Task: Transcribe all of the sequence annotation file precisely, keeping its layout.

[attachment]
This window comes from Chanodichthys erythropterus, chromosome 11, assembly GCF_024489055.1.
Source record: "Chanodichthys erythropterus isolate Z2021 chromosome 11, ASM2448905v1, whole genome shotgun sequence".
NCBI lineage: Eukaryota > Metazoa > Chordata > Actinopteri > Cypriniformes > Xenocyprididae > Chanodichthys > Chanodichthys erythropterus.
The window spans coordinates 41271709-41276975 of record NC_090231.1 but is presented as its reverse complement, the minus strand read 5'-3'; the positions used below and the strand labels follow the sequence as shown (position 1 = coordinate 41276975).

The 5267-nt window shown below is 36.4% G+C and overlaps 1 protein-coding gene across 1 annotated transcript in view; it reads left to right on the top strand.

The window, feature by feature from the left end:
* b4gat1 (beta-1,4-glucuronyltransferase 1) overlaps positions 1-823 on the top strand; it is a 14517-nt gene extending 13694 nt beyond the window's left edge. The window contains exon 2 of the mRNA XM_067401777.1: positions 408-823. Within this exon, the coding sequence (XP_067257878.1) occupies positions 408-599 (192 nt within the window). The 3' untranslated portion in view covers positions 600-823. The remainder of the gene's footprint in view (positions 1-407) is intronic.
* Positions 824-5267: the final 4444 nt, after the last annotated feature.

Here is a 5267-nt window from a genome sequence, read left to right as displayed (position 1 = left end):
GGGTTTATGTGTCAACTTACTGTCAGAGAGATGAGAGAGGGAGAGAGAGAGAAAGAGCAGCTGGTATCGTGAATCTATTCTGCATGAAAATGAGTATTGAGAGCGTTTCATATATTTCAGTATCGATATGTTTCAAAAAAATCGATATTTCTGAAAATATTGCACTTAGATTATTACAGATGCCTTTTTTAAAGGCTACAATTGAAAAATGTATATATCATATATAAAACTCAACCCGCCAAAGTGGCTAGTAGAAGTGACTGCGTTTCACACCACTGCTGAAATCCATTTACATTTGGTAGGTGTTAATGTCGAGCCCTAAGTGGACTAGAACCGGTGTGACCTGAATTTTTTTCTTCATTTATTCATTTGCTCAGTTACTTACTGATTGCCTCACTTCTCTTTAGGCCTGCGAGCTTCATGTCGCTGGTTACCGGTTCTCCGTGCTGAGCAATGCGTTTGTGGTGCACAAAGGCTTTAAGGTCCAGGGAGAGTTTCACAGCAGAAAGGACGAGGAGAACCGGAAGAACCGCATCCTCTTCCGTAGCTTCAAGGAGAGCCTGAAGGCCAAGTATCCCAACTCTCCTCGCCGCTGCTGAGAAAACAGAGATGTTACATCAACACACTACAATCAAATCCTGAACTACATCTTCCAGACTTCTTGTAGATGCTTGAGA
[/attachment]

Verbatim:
This window comes from Chanodichthys erythropterus, chromosome 11, assembly GCF_024489055.1.
Source record: "Chanodichthys erythropterus isolate Z2021 chromosome 11, ASM2448905v1, whole genome shotgun sequence".
NCBI lineage: Eukaryota > Metazoa > Chordata > Actinopteri > Cypriniformes > Xenocyprididae > Chanodichthys > Chanodichthys erythropterus.
The window spans coordinates 41271709-41276975 of record NC_090231.1 but is presented as its reverse complement, the minus strand read 5'-3'; the positions used below and the strand labels follow the sequence as shown (position 1 = coordinate 41276975).

The 5267-nt window shown below is 36.4% G+C and overlaps 1 protein-coding gene across 1 annotated transcript in view; it reads left to right on the top strand.

The window, feature by feature from the left end:
* b4gat1 (beta-1,4-glucuronyltransferase 1) overlaps positions 1-823 on the top strand; it is a 14517-nt gene extending 13694 nt beyond the window's left edge. The window contains exon 2 of the mRNA XM_067401777.1: positions 408-823. Within this exon, the coding sequence (XP_067257878.1) occupies positions 408-599 (192 nt within the window). The 3' untranslated portion in view covers positions 600-823. The remainder of the gene's footprint in view (positions 1-407) is intronic.
* Positions 824-5267: the final 4444 nt, after the last annotated feature.

Here is a 5267-nt window from a genome sequence, read left to right as displayed (position 1 = left end):
GGGTTTATGTGTCAACTTACTGTCAGAGAGATGAGAGAGGGAGAGAGAGAGAAAGAGCAGCTGGTATCGTGAATCTATTCTGCATGAAAATGAGTATTGAGAGCGTTTCATATATTTCAGTATCGATATGTTTCAAAAAAATCGATATTTCTGAAAATATTGCACTTAGATTATTACAGATGCCTTTTTTAAAGGCTACAATTGAAAAATGTATATATCATATATAAAACTCAACCCGCCAAAGTGGCTAGTAGAAGTGACTGCGTTTCACACCACTGCTGAAATCCATTTACATTTGGTAGGTGTTAATGTCGAGCCCTAAGTGGACTAGAACCGGTGTGACCTGAATTTTTTTCTTCATTTATTCATTTGCTCAGTTACTTACTGATTGCCTCACTTCTCTTTAGGCCTGCGAGCTTCATGTCGCTGGTTACCGGTTCTCCGTGCTGAGCAATGCGTTTGTGGTGCACAAAGGCTTTAAGGTCCAGGGAGAGTTTCACAGCAGAAAGGACGAGGAGAACCGGAAGAACCGCATCCTCTTCCGTAGCTTCAAGGAGAGCCTGAAGGCCAAGTATCCCAACTCTCCTCGCCGCTGCTGAGAAAACAGAGATGTTACATCAACACACTACAATCAAATCCTGAACTACATCTTCCAGACTTCTTGTAGATGCTTGAGA